Re: Opinions wanted: person of vocative
|From:||Mark J. Reed <markjreed@...>|
|Date:||Tuesday, July 1, 2003, 15:58|
On Tue, Jul 01, 2003 at 11:42:59AM -0400, John Leland wrote:
> Strictly speaking, Rihana-ye does not have a vocative as such,
Well, there's no requirement that the language have a vocative *case* -
Methkaeki has no such thing. I just meant vocative in the sense of
"noun of direct address".
> It does have status prefixes--ti-before higher status and ni- before lower
> status, which I have considered using in translations where the original
> has a vocative. E.g. in the rabbit poem "oh rabbit" I considered translating
> as "titejoba" where tejoba is rabbit and "ti" is the higher-status prefix,
> --since Rihana-ye is supposed (in some respects) to be like Japanese, one
> might translate it as "Honorable Rabbit."
Would one really use the higher-status prefix when addressing a rabbit,
though? That seems odd.
> I have not translated the Lord's Prayer into Rihana-ye (as unlike Natece it
> has no conculture links to Christianity)
Well, neither does Methkaeki; just thought it would make a good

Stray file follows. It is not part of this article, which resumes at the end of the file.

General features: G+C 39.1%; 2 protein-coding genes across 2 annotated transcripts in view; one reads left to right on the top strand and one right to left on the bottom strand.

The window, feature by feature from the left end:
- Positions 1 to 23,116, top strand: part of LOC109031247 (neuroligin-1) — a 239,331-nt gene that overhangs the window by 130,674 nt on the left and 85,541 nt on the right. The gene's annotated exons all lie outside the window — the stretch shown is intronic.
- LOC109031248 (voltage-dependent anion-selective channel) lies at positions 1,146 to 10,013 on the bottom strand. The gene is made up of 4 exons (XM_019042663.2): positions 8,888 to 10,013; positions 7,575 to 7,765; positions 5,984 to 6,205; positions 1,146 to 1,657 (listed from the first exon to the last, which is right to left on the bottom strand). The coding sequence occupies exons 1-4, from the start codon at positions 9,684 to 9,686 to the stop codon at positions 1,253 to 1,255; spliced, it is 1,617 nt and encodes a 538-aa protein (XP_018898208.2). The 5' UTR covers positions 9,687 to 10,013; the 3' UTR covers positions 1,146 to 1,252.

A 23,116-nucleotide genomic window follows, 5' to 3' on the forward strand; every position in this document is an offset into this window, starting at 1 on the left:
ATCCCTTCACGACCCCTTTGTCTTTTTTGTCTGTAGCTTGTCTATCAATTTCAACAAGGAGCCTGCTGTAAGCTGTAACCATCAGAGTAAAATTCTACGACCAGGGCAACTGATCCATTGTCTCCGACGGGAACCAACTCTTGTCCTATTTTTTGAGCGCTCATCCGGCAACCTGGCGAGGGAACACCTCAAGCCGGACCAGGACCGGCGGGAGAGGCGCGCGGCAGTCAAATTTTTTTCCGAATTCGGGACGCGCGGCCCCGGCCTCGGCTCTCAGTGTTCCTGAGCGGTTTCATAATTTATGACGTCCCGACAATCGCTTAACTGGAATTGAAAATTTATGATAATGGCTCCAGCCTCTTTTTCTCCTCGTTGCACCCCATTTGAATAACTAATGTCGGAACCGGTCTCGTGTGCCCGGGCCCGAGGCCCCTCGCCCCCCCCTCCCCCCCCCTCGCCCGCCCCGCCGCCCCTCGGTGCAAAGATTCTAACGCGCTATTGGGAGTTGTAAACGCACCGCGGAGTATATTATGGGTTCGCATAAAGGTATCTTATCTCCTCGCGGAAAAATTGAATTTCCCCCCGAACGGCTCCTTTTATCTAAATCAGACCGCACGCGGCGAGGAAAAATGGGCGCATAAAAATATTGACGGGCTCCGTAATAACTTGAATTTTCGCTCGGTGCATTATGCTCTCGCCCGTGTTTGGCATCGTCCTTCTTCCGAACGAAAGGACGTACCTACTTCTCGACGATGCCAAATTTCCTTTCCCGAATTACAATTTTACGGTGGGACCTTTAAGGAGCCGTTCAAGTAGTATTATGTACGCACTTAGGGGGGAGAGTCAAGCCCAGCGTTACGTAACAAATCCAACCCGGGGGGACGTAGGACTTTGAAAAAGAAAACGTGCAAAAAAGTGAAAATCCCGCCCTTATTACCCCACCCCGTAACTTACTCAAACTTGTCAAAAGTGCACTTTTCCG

> As for the following phrase "which art/who is in
> heaven, I would probably make that the equivalent of a participle phrase
> preceeding the expression "father", as is done in the Korean prayer, which
> literally begins "Heaven-dwelling father..." so the Rihana-ye would be
> Ta-me fo-mi (heaven-in living)Tivaba .....
Well, that certainly works. :)
> I did translate the Lord's Prayer into Natece years ago. There is no
> vocative or similar distinction there, and the language (especially by the
> time of the heavy Anglo-Christian influence which produced the prayer)
> was heavily influenced by English forms, so it began IIRC "Nahata acecen
> cenatec natecenna en Nhatlectecna" literally Father our who live in
> Heaven" One could say the use of cenatec (who) indicates a third-person
> construction, but it is not very well defined given the limitations of the